China also vexes Indonesia with nine-dash claim in Jakarta’s EEZ

first word

It is not just tradition, closeness and kinship that make Indonesia the first choice of Philippine presidents when they undertake their first state visits after assuming power. Equally important is the shared experience of hurt, great and small.

President Ferdinand Marcos Jr.’s state visit to Indonesia would have been more productive and promising for the future had the Department of Foreign Affairs (FDFA) been briefed enough to brief the President on Indonesia’s similar issues with the China’s baffling assertion of historical rights (courtesy of its Nine-Dash Fantasy) in Indonesia’s Exclusive Economic Zone (EEZ) in the Natuna Islands.

Like us, Indonesia also has a history of wrangling with Beijing over its rights in its Exclusive Economic Zone (EEZ) under the United Nations Convention on the Law of the Sea (Unclos).

The one-on-one talks between Presidents Widodo and Marcos would have been geared towards the current issues of the moment for the two countries, and further discuss ways in which the two countries could join Vietnam and Malaysia in a concerted effort to protect their EEZs and galvanize support for their cause within the international community.

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According to published reports of the state visit, the discussion barely touched on the mutuality of interests in the dispute over the South China Sea and Indonesia’s offshore energy development projects.

Indonesia is an invaluable discussion partner for the Philippines due to its discoveries of oil and gas deposits in its EEZ and territorial waters.

While the Philippines has so far found nothing but Chinese bullying in our Western Philippine Sea EEZ, Indonesia is actively exploring and developing its energy resources in partnership with major international energy companies in its Natuna Islands EEZ. Jakarta has announced its intention to transform the region into a special economic zone.

China badgers with a nine-dash line

In its September 2 issue, the Asia Times published a report on Indonesia’s offshore oil and gas development program in partnership with Western energy companies. John Mcbeth’s report, “China spiking Indonesia’s offshore oil and gas risk”, tells the story between Indonesia and China on the issue of rights.

I quote the report at length because of its natural interest to the Philippine government and the Filipino public.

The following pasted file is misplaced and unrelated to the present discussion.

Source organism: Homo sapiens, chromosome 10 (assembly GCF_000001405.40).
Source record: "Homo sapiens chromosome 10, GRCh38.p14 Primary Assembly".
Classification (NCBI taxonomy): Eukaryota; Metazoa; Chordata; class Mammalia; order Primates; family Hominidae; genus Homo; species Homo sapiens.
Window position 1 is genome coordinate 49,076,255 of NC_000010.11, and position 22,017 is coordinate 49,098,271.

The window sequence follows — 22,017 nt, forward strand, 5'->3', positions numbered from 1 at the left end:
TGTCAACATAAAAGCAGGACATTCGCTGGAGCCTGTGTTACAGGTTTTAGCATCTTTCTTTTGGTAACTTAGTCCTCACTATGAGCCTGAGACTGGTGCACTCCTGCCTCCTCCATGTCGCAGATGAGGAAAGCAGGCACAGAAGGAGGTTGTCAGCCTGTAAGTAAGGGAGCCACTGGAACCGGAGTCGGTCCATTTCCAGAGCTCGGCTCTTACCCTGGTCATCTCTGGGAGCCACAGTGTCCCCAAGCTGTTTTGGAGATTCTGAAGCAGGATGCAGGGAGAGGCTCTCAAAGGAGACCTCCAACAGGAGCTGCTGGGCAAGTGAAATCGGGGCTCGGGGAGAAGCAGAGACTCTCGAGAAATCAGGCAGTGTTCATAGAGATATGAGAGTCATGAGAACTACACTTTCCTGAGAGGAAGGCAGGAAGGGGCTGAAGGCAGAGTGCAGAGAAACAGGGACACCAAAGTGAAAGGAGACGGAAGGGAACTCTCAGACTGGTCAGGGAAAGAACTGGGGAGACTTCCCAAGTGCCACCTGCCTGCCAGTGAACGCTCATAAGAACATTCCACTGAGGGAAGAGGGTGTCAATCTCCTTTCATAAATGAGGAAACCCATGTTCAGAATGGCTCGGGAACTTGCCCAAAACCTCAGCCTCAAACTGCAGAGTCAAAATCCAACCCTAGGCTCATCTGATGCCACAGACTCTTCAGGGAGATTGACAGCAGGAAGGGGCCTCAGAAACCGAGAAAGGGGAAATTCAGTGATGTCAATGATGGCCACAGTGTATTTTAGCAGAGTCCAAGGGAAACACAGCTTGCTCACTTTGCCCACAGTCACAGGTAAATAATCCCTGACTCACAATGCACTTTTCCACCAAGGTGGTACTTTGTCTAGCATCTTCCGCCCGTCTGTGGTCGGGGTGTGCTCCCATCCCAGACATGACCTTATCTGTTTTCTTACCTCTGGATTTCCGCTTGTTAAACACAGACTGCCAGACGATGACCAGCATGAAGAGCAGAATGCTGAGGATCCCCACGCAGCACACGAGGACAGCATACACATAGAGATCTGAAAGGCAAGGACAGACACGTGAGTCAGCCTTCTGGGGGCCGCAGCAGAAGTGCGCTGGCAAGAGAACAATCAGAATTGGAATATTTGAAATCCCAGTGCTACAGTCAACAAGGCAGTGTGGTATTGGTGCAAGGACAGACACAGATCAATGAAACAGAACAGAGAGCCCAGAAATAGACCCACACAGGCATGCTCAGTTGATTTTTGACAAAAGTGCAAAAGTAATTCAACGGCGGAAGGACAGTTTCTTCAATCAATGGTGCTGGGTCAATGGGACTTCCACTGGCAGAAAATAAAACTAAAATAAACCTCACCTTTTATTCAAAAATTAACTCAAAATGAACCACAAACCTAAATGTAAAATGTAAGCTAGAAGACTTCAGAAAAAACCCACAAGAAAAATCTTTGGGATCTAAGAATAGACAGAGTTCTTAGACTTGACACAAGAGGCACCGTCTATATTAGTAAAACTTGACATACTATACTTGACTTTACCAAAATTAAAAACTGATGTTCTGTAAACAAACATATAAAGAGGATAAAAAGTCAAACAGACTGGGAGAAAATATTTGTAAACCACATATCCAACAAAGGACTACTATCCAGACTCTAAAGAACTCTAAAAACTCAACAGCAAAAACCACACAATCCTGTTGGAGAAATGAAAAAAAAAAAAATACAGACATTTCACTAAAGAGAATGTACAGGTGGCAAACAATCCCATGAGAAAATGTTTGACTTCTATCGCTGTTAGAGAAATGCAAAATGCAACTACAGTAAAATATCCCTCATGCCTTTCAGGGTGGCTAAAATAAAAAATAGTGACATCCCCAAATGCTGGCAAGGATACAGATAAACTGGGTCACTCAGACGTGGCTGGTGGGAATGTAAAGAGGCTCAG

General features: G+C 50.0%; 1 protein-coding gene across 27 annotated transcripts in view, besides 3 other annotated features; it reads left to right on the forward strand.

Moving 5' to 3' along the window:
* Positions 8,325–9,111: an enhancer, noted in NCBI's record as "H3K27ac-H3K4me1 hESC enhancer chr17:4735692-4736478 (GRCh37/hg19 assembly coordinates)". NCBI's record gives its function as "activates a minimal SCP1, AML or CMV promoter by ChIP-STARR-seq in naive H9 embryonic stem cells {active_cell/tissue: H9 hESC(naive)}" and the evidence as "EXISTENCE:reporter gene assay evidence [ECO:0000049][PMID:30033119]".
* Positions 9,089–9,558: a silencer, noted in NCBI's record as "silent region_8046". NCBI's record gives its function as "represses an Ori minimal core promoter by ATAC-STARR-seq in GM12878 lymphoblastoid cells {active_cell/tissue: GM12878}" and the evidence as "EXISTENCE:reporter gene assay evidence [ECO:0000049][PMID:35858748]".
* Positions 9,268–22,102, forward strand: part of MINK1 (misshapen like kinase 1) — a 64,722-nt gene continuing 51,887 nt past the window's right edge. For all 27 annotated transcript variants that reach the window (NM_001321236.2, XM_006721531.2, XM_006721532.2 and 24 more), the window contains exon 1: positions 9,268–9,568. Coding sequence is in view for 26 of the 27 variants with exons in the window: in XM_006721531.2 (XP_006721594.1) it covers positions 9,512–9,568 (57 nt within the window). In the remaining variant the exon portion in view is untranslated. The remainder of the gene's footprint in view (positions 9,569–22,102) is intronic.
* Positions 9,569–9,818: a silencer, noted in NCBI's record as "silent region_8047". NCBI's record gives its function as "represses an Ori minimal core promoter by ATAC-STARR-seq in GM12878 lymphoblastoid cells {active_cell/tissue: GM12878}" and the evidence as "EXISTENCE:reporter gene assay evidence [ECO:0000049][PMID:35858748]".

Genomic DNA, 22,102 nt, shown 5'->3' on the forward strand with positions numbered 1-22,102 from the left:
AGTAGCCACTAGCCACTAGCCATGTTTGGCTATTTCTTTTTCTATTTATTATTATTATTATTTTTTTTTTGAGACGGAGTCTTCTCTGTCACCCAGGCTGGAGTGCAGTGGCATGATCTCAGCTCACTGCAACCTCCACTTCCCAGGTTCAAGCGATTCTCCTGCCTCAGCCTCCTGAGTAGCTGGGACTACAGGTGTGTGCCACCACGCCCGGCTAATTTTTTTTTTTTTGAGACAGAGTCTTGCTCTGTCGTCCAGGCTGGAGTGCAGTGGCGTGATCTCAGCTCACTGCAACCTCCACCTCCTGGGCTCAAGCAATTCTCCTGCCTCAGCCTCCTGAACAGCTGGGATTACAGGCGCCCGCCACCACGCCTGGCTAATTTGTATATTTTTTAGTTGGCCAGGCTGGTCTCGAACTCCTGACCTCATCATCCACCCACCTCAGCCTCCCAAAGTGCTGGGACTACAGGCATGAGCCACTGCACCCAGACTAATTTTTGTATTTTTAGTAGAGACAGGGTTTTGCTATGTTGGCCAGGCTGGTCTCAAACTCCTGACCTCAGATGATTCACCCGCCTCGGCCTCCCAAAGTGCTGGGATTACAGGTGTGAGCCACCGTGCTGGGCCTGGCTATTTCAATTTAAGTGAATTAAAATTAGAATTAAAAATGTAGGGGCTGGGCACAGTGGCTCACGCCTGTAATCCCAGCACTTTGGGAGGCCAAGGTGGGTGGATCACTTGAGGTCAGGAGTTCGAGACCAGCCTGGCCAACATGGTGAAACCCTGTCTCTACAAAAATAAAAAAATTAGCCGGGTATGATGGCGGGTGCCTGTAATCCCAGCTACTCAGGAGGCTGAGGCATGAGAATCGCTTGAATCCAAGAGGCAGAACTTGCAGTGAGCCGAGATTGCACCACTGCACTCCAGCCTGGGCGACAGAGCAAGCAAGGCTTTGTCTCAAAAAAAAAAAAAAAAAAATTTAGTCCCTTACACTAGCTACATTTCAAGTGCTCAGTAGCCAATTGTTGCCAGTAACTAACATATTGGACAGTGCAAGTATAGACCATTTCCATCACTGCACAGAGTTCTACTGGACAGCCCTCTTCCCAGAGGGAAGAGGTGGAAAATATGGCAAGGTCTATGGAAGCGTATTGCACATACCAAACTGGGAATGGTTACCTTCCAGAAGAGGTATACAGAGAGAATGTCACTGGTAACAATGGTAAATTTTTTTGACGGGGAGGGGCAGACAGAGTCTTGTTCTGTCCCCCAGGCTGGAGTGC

“After unilaterally expanding its territorial claims in Indonesia’s exclusive economic zone, China has yet to respond to British oil company Harbor Energy PLC’s plans to pipe newly discovered natural gas from its Tuna block through the maritime border to Vietnam’s offshore network.

“Harbour discovered the Tuna field in 2014 and was in the process of drilling two appraisal wells in July 2021 when a Chinese Coast Guard vessel approached the semi-submersible platform leased by the company and took it said to cease operations.

“That and a subsequent message from the Chinese Foreign Ministry was the first time Jakarta realized that Beijing intended to enforce its vague nine-dash line of claimed territorial sovereignty – similarly it did. has already done with Vietnam and the Philippines — in Indonesian waters.

“Over the next seven weeks, the Chinese research vessel Haiyang Dizhi 10 and two coastguards carried out an extensive survey of the seabed around the platform in a clear attempt to intimidate – and although they were followed by a fleet of Indonesian Navy corvettes with orders not to interfere.

“The Indonesian government made no official protest but instead announced its intention to transform the Natuna North Sea into a special economic zone with tax breaks to attract foreign investment and the construction of new military installations on the main island. by Natuna Bezar.

“Harbour and Russian state-owned JSC Zarubezhneft have an equal 50% stake in the Tuna block, which contains 100 million barrels of oil equivalent per day, or 55% gas and 45% liquids, according to the latest company reports.

“Harbour says it is on track to submit a development plan later this year with a final investment decision expected by the end of 2023. But none of its reports specifically mentioned the geopolitical risks surrounding the project.